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Fwd: [isn] A Protest Over Bus and Train Citizenship Checks

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  • Al Soto
    Papers please ...soon...coming to your sidewalks of America...especially along...Hidelburg Strassa...and Heil Hitler Street... Review, Opinion, Commentary Al
    Message 1 of 1 , Apr 8, 2008
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      "Papers please"...soon...coming to your sidewalks of America...especially along...Hidelburg Strassa...and Heil Hitler Street...
       
      Review, Opinion, Commentary
       
      Al Soto (c) 04/08/08

      abeltranjurisdr@... wrote:
      To: isn@...
      Date: Wed, 02 Apr 2008 18:23:47 -0400
      From: abeltranjurisdr@...
      CC: Abeltranjurisdr@...
      Subject: [isn] A Protest Over Bus and Train Citizenship Checks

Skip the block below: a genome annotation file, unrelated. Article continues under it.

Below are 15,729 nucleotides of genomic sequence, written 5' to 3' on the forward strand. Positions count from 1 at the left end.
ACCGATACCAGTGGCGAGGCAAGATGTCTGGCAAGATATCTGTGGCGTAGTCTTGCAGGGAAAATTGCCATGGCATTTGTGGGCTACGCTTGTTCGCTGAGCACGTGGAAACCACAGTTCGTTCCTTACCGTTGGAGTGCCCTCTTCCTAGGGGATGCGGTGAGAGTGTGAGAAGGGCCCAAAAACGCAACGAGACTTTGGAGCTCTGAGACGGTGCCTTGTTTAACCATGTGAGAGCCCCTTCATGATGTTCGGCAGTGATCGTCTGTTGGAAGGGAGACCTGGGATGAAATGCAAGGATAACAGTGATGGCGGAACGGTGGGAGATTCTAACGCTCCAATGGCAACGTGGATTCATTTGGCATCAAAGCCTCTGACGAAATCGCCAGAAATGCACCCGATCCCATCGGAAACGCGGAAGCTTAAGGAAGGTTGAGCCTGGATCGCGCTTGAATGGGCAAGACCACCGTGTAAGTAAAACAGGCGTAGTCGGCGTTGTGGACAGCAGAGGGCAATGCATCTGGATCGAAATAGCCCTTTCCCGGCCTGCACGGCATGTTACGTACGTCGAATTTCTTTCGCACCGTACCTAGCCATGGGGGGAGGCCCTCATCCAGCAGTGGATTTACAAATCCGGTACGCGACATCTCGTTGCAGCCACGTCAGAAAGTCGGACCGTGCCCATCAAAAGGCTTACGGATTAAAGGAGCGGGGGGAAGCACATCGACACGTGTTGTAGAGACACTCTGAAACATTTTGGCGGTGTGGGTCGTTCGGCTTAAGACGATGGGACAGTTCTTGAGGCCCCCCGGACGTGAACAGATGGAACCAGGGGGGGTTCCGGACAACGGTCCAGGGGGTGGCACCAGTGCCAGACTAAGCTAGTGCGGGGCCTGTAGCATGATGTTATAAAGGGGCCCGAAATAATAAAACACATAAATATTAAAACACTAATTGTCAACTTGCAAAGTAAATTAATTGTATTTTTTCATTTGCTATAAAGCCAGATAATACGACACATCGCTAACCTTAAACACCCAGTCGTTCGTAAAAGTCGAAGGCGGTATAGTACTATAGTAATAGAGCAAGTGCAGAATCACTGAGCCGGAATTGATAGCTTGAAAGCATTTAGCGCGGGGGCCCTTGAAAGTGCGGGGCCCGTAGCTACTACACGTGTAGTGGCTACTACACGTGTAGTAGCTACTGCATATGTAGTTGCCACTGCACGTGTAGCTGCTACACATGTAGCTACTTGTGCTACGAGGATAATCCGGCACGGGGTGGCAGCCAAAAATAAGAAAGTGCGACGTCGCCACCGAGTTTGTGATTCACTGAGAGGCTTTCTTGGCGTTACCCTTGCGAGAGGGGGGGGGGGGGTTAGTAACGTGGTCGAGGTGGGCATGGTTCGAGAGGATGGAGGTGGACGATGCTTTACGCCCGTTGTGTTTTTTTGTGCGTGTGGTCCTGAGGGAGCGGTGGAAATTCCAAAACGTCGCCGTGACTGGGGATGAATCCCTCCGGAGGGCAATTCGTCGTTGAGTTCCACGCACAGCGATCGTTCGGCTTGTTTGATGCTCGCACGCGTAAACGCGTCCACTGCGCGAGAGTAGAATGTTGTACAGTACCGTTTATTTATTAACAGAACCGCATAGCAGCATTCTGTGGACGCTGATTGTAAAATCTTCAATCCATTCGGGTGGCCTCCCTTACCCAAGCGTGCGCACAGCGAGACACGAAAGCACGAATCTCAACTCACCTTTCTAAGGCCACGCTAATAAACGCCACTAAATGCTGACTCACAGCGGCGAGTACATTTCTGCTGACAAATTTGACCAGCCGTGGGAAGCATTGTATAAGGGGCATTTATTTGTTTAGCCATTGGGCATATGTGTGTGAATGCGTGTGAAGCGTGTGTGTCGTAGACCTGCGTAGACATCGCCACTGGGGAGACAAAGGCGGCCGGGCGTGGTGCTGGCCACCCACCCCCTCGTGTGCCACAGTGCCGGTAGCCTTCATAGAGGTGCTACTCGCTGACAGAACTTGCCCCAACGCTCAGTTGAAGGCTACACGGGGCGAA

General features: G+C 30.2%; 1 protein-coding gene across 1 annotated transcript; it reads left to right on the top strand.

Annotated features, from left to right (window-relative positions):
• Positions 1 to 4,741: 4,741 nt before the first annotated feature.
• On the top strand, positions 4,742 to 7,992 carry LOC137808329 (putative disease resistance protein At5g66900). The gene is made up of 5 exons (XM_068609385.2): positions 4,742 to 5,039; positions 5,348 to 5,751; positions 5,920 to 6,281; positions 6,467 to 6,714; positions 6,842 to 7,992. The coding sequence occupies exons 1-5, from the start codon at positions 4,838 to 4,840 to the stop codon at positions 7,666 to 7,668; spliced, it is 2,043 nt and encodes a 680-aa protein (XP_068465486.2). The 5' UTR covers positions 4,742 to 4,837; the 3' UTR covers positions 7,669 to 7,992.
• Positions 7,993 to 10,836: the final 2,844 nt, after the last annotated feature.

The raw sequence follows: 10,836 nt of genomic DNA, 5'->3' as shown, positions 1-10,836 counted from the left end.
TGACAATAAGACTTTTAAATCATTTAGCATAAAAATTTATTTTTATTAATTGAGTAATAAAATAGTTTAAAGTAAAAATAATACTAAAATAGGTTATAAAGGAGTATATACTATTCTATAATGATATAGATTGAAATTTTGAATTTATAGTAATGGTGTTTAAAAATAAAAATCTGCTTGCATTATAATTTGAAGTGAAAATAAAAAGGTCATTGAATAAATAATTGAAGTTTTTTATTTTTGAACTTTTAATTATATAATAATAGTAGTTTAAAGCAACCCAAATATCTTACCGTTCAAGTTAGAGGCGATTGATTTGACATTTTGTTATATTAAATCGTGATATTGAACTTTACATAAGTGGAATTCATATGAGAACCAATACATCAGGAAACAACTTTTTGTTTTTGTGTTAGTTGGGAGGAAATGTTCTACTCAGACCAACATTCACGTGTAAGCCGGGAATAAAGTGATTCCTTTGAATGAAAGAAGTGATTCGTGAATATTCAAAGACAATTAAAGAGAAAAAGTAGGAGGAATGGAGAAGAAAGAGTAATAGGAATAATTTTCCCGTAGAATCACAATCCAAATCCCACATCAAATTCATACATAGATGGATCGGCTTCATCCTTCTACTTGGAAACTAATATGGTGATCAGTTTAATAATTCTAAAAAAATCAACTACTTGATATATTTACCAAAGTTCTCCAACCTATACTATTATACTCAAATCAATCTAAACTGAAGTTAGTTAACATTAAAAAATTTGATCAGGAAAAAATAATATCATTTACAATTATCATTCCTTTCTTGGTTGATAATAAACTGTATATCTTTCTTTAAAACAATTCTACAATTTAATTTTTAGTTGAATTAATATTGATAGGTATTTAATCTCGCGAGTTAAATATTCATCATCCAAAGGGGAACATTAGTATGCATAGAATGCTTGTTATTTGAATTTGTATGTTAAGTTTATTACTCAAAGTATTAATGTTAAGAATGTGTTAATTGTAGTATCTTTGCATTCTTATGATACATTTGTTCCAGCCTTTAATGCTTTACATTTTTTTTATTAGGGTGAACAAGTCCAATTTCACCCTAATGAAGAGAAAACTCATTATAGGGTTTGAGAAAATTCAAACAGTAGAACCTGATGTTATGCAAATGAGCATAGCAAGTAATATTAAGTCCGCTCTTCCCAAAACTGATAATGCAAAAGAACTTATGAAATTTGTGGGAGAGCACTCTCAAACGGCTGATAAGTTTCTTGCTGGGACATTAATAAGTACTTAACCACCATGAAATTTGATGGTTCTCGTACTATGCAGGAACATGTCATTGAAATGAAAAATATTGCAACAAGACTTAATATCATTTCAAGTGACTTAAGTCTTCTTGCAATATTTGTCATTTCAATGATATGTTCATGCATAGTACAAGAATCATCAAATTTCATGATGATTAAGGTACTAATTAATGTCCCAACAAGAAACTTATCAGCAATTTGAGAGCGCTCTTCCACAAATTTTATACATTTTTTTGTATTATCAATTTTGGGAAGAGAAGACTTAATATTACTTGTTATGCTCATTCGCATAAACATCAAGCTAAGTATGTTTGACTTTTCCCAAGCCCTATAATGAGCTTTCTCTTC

April 2, 2008,  5:01 pm

      A Protest Over Bus and Train Citizenship Checks


      greyhound

      Protesters chanted in front of Pennsylvania Station before marching to the Port Authority along Eighth Avenue. (Photo: Todd Heisler/The New York Times)


      Can you be asked to demonstrate your citizenship or residency if you are riding on Amtrak or Greyhound inside the United States?

      The answer, apparently, is yes — according to the United States government’s border and transportation officials.

      But the frequency of this practice in New York State has raised protests from immigration advocates, who demonstrated in a march on Wednesday afternoon between Pennsylvania Station and Port Authority Bus Terminal.


      It used to be a practice that was heard about only once in a while near upstate cities like Buffalo and Syracuse, said Maria Muentes, a spokeswoman with Families For Freedom, a group that helps people fight deportation. “Now we’re seeing it several times a week.”

      The group had one instance in which a family was stopped and the mother detained on the train between New York and Chicago. “They should warn people that this could happen,” Ms. Muentes said.